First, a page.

Search Results for 'British music'
198 results found.
DAVID KEENAN releases his debut album, A Beginner's Guide To Bravery, via the Rubyworks label, tomorrow, followed by a series of in-store appearances around Ireland, including Galway.
DAVID KEENAN'S live shows have been described as visceral, spiritual, and communal events, where Keenan moves between a 'one man and his guitar' monologue to fronting a band of serious intent.
UB40, THE long running British reggae band, best known for the songs 'Red, Red, Wine' and 'Breakfast In Bed', headline the Fever Pitch music festival on Sunday, with Rudimental headlining on Saturday.
IF LIAM'S As You Were was about getting back to basics, Noel's album - arriving only weeks after Our Kid's - is all for defying expectations and pushing into previously unexplored territories.
OK COMPUTER was where Radiohead went from delivering era-defining music - The Bends - to creating an album for the ages; revealing themselves as the successors to Pink Floyd, and admitting, without saying it out loud, that they are a prog-rock band.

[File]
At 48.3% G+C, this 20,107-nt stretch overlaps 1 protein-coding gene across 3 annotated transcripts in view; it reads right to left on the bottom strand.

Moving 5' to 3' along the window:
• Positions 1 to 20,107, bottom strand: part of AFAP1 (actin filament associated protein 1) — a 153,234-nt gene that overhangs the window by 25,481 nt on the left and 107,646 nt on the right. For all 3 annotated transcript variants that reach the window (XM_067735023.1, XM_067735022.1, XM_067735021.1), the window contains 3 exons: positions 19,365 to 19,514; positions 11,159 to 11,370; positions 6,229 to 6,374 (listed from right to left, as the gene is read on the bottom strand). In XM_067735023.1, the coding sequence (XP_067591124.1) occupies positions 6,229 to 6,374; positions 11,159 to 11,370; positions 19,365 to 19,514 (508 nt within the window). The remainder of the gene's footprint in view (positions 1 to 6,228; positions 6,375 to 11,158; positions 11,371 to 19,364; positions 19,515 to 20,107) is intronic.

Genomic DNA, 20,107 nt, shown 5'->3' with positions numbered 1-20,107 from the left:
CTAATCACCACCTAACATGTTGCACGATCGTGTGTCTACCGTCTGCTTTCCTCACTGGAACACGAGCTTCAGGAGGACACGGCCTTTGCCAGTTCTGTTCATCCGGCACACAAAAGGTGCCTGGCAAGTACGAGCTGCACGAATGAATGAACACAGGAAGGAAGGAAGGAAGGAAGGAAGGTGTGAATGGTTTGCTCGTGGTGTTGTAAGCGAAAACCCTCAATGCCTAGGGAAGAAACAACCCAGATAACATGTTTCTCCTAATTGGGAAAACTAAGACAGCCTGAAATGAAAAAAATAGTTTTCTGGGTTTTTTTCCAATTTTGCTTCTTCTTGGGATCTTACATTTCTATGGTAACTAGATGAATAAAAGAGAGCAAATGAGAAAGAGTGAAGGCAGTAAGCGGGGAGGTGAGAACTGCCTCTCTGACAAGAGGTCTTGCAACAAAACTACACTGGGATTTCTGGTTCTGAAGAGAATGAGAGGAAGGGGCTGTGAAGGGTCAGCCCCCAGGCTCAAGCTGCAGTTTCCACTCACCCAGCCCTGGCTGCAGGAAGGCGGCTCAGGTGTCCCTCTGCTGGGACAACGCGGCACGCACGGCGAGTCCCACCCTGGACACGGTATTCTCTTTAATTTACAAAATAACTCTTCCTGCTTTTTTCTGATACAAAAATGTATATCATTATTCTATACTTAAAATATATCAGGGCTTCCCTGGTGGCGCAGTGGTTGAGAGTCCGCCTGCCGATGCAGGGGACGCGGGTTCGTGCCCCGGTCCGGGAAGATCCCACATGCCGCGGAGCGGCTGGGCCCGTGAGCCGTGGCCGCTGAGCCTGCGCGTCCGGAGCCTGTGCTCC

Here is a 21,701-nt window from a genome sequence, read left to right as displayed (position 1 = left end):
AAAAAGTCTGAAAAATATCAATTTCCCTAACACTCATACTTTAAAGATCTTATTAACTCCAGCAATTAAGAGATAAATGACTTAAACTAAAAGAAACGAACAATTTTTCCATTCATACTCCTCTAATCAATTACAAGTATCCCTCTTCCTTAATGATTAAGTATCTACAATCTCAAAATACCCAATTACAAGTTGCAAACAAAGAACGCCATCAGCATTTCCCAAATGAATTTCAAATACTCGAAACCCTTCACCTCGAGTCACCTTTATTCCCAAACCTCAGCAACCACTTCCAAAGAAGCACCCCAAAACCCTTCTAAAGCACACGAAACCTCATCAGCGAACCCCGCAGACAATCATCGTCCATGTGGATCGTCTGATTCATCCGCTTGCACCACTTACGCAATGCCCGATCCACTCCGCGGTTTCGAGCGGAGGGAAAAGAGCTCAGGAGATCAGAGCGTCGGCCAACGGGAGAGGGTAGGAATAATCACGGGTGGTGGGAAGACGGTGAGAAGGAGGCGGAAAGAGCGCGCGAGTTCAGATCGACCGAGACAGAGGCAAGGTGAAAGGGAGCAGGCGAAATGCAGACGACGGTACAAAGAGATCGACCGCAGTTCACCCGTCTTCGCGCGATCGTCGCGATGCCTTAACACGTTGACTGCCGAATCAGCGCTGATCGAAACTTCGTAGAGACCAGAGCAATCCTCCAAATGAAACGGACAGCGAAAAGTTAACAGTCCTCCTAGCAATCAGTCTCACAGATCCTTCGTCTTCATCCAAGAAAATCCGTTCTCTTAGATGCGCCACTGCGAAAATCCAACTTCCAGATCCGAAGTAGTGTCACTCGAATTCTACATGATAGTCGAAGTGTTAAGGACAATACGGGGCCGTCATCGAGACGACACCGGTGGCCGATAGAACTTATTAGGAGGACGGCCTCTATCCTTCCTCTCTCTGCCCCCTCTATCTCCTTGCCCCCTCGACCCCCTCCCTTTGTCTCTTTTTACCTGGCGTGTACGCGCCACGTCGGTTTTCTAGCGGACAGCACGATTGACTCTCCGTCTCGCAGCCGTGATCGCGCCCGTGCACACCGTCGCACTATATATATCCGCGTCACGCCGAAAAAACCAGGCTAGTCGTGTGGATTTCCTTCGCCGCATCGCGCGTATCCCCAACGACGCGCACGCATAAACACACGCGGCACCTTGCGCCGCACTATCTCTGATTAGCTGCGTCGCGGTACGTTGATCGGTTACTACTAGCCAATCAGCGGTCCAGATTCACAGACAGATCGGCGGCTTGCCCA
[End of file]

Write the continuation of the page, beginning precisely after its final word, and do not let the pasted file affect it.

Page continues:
Radiohead's Thom Yorke said, “This is me and my son's favourite music at the moment” when speaking about Irish noisemakers Girl Band on BBC Radio One just before Christmas. The band will be headlining a show at the Garbo's venue next Friday, April 7. The last few years have been momentous for Girl Band. Their most recent album “Holding Hands With Jamie” on Rough Trade has raised great acclaim from The Guardian, NME, NPR, Vice, and further afield, they have been named as one of the best new bands of 2016 by Stereogum and one of the best rock bands active today by SPIN.
The Skeff Late Bar and Kitchen has a MEGA competition running on their Facebook page at the moment. This one will surely put a song in your heart.
THE SEX Pistols and The Clash may get all the glory, The Damned will always have released the first British punk album, but Manchester's Buzzcocks might just have cast a larger, and more longer lasting influence on music.
Liveline's Joe Duffy will be in Galway this weekend to speak as part of a two day conference examining the history of children and childhood during and after the revolutionary period in Ireland.
One of Galway’s most enduring, most enjoyable, and most enjoyed institutions is the community based musical group, St Patrick’s Brass Band. The band was founded in Forster Street in 1896 and they have been entertaining Galwegians since.